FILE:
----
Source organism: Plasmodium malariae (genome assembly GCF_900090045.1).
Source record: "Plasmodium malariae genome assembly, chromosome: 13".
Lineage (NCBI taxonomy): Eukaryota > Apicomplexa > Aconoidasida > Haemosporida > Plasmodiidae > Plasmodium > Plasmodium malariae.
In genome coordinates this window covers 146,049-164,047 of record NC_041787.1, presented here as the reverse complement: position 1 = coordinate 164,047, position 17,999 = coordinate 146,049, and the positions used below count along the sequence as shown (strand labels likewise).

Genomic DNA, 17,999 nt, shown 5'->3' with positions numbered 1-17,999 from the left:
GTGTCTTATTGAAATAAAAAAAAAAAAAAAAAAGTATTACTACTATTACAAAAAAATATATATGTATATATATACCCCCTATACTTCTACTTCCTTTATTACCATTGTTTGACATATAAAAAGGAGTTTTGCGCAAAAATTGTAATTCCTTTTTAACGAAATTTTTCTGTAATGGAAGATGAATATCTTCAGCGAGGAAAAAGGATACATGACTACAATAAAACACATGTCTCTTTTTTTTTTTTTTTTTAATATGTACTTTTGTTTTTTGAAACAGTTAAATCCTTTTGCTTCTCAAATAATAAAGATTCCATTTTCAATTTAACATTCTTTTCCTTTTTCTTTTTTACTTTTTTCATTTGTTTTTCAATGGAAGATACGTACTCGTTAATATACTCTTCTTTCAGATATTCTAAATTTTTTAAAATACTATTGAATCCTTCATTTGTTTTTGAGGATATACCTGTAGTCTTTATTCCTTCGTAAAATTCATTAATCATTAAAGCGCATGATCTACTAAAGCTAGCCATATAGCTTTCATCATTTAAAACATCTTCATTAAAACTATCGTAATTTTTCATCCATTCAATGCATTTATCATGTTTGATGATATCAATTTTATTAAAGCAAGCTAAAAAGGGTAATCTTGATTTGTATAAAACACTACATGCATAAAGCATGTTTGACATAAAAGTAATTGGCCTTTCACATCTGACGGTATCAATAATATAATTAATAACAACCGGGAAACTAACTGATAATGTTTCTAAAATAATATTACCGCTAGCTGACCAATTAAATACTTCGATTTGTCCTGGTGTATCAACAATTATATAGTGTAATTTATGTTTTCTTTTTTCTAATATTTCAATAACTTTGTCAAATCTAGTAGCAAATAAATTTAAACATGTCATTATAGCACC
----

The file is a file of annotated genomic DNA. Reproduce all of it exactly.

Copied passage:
Source organism: Plasmodium malariae (genome assembly GCF_900090045.1).
Source record: "Plasmodium malariae genome assembly, chromosome: 13".
Lineage (NCBI taxonomy): Eukaryota > Apicomplexa > Aconoidasida > Haemosporida > Plasmodiidae > Plasmodium > Plasmodium malariae.
In genome coordinates this window covers 146,049-164,047 of record NC_041787.1, presented here as the reverse complement: position 1 = coordinate 164,047, position 17,999 = coordinate 146,049, and the positions used below count along the sequence as shown (strand labels likewise).

Genomic DNA, 17,999 nt, shown 5'->3' with positions numbered 1-17,999 from the left:
GTGTCTTATTGAAATAAAAAAAAAAAAAAAAAAGTATTACTACTATTACAAAAAAATATATATGTATATATATACCCCCTATACTTCTACTTCCTTTATTACCATTGTTTGACATATAAAAAGGAGTTTTGCGCAAAAATTGTAATTCCTTTTTAACGAAATTTTTCTGTAATGGAAGATGAATATCTTCAGCGAGGAAAAAGGATACATGACTACAATAAAACACATGTCTCTTTTTTTTTTTTTTTTTAATATGTACTTTTGTTTTTTGAAACAGTTAAATCCTTTTGCTTCTCAAATAATAAAGATTCCATTTTCAATTTAACATTCTTTTCCTTTTTCTTTTTTACTTTTTTCATTTGTTTTTCAATGGAAGATACGTACTCGTTAATATACTCTTCTTTCAGATATTCTAAATTTTTTAAAATACTATTGAATCCTTCATTTGTTTTTGAGGATATACCTGTAGTCTTTATTCCTTCGTAAAATTCATTAATCATTAAAGCGCATGATCTACTAAAGCTAGCCATATAGCTTTCATCATTTAAAACATCTTCATTAAAACTATCGTAATTTTTCATCCATTCAATGCATTTATCATGTTTGATGATATCAATTTTATTAAAGCAAGCTAAAAAGGGTAATCTTGATTTGTATAAAACACTACATGCATAAAGCATGTTTGACATAAAAGTAATTGGCCTTTCACATCTGACGGTATCAATAATATAATTAATAACAACCGGGAAACTAACTGATAATGTTTCTAAAATAATATTACCGCTAGCTGACCAATTAAATACTTCGATTTGTCCTGGTGTATCAACAATTATATAGTGTAATTTATGTTTTCTTTTTTCTAATATTTCAATAACTTTGTCAAATCTAGTAGCAAATAAATTTAAACATGTCATTATAGCACC